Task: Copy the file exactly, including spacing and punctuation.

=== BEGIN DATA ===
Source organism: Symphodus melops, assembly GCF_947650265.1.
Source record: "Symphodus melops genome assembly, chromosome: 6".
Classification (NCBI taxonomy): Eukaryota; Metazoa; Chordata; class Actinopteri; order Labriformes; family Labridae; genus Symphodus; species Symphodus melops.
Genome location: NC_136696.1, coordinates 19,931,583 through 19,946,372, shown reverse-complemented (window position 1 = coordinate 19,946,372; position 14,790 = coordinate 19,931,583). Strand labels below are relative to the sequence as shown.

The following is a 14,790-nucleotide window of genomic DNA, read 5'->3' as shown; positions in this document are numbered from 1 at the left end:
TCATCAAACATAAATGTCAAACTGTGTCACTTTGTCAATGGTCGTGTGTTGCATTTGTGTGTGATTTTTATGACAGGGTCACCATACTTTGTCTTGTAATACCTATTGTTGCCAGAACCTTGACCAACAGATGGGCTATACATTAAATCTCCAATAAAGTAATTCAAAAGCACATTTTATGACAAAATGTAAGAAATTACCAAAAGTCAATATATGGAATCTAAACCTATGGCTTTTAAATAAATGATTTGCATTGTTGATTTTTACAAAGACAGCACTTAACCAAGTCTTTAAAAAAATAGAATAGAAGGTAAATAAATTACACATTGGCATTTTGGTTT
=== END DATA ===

Source organism: Symphodus melops, assembly GCF_947650265.1.
Source record: "Symphodus melops genome assembly, chromosome: 6".
Classification (NCBI taxonomy): Eukaryota; Metazoa; Chordata; class Actinopteri; order Labriformes; family Labridae; genus Symphodus; species Symphodus melops.
Genome location: NC_136696.1, coordinates 19,931,583 through 19,946,372, shown reverse-complemented (window position 1 = coordinate 19,946,372; position 14,790 = coordinate 19,931,583). Strand labels below are relative to the sequence as shown.

The following is a 14,790-nucleotide window of genomic DNA, read 5'->3' as shown; positions in this document are numbered from 1 at the left end:
TCATCAAACATAAATGTCAAACTGTGTCACTTTGTCAATGGTCGTGTGTTGCATTTGTGTGTGATTTTTATGACAGGGTCACCATACTTTGTCTTGTAATACCTATTGTTGCCAGAACCTTGACCAACAGATGGGCTATACATTAAATCTCCAATAAAGTAATTCAAAAGCACATTTTATGACAAAATGTAAGAAATTACCAAAAGTCAATATATGGAATCTAAACCTATGGCTTTTAAATAAATGATTTGCATTGTTGATTTTTACAAAGACAGCACTTAACCAAGTCTTTAAAAAAATAGAATAGAAGGTAAATAAATTACACATTGGCATTTTGGTTT